I must admit that my bad spending habits started at a young age! When I was a teenager I made money so I could buy things – well at least that’s what I perceived as I witnessed my parents always buying new items and going on vacations.
Well the truth soon caught up with me years later and I learned the hard way; 4 credit cards maxed, newly divorced (for the 2nd time) and 2 teenage sons that were eating my paycheques!
It took the intervention of a colleague that helped me discover what I truly wanted. She introduced me to Brian Tracy, Tony Robbins and most important – goal setting. It literally changed my life.
Today I still fight the mischievous spending monster inside of me. Check out the picture of the Princess clothes that my granddaughter just had to have while I was in Calgary! (We went shopping for my grandson’s birthday present.)
I’ve bought clothes at the store and never worn them again, and I have even shopped because I could; whether I wanted something or not, it was a subconscious affirmation that I had lots of money and could afford it or sometimes just filling a void in my life at the time.
I am mostly recovered but I must admit that I do slip on occasion, but rarely. It sure helps that I coach others about it as it inspires me to think twice at the checkout. As I tell clients, “Even if it’s on sale for 50% off, if you were not planning on buying it, then it’s 50% more than you planned to spend!”
I love to tell the story of one of my clients who had a problem with binge shopping who declared that she was not going to buy anything for a whole month. Well some stress came up in her life and what did she do? You guessed it, went shopping and bought a new shirt. On our coaching call as she admitted it to me, I said no problem, you can take it back. Well that was a problem because the store where she bought it doesn’t take returns. She had devised a way that she could keep it and justify it somehow! We had a good laugh about that one. Incidentally she still is a recovering shopaholic but recently caught herself and returned all the items she bought – very proud of her that! Her 2 sons were with her and she explained what she had done and taught them a valuable lesson at the same time.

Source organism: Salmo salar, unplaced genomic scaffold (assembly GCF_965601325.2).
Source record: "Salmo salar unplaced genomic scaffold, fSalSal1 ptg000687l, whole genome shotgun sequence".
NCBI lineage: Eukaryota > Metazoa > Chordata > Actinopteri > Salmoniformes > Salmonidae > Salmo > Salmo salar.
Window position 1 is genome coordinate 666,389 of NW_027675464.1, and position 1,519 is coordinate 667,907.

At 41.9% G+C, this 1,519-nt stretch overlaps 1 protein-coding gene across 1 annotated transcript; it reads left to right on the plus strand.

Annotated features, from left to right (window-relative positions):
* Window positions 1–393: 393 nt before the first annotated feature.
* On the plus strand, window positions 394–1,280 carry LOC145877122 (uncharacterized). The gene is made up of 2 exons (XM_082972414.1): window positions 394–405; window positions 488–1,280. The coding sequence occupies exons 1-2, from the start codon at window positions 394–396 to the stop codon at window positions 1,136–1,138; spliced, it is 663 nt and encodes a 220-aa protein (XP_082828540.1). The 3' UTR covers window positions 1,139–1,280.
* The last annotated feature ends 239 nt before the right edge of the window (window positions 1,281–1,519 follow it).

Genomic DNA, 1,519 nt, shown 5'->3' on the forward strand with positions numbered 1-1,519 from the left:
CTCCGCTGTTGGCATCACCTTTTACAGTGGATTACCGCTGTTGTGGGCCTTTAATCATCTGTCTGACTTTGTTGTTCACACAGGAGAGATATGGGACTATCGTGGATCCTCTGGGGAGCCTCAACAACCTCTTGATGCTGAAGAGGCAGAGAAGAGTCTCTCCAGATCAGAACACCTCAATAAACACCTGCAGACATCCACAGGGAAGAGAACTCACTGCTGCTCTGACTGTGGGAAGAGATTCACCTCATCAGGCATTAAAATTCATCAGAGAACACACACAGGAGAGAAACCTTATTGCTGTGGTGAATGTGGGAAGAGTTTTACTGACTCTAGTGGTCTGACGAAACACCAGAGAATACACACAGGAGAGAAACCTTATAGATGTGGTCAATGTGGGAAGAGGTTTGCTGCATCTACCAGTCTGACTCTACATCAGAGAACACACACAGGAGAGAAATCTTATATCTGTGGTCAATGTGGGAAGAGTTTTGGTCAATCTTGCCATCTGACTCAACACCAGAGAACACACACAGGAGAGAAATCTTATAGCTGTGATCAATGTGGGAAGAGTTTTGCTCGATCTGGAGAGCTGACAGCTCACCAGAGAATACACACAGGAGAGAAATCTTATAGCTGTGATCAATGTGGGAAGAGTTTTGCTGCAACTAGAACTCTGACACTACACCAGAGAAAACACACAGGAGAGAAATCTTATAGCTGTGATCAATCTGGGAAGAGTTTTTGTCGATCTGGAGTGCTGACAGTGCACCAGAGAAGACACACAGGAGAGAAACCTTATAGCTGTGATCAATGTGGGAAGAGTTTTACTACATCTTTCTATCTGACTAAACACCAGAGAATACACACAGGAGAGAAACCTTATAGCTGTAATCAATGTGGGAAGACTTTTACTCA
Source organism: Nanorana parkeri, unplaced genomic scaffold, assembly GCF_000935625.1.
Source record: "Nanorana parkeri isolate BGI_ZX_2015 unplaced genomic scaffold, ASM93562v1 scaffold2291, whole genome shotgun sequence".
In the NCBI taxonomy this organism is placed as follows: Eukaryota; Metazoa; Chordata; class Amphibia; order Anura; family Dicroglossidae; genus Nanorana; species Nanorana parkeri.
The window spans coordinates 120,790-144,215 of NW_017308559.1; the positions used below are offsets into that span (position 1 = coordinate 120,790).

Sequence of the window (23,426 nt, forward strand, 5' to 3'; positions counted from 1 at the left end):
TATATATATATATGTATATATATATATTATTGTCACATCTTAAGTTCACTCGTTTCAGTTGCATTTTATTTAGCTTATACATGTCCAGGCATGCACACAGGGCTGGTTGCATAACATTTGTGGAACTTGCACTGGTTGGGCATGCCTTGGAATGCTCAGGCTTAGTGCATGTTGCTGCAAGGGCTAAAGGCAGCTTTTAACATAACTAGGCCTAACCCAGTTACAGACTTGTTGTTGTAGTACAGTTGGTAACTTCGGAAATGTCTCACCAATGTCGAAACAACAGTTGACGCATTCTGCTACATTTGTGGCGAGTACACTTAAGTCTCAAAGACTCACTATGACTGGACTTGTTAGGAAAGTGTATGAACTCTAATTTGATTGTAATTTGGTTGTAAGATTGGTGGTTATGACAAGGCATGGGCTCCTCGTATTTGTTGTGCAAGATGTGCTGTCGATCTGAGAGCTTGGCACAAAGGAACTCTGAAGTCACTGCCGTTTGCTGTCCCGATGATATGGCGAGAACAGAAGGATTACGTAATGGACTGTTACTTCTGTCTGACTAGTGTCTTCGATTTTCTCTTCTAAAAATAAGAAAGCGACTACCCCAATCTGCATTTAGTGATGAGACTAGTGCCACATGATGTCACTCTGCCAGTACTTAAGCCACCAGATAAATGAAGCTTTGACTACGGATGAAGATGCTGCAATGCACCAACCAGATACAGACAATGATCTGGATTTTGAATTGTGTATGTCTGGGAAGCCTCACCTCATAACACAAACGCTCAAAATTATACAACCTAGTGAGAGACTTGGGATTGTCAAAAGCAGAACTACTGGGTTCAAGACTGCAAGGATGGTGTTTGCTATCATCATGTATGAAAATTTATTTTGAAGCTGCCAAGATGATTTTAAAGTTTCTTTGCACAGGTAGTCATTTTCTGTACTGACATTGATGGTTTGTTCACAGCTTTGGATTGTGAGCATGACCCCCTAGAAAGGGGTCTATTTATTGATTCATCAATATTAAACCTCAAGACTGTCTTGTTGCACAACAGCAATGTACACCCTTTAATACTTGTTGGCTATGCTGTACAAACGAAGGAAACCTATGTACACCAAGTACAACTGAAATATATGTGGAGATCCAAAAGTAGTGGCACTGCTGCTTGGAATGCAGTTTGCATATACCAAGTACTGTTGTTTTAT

Here are some tactics that you can use when you are spending money:
1. When you are looking at the latest new have to have item, ask yourself this; “Is this something I want right now?
2. Can I pay cash for it? (Not charging on credit card that you can’t pay off right away)
3. Do I need or want something else more?
4. What if I don’t buy it right now? (Hint: go home and think about it ;)
5. How much time will I have to work to pay for this?
You probably don’t need these tactics if shopping isn’t an issue, if you are shopping because you really need something, you want an item you’ve budgeted for or you are financially set.
But if you’re shopping just for a diversion or to make yourself feel better—no matter how well-off you are—you may be trying to fill an empty space inside you with external things (research has found lower self-esteem can link with overspending). I tell clients that it is never about the money, same goes here – it’s never about the spending.
From my own personal experience I know that binge spending never works, well maybe temporarily and then the guilt sets in. What I recommend is to bring some meaning into your life. When was the last time you went inside to figure it out? What makes your heart sing – what are your goals, dreams and desires? When you are fulfilled, all those false “needs” and cravings will fade away with what you really want.
What strategies do you have for reducing your spending? I would love to hear from you!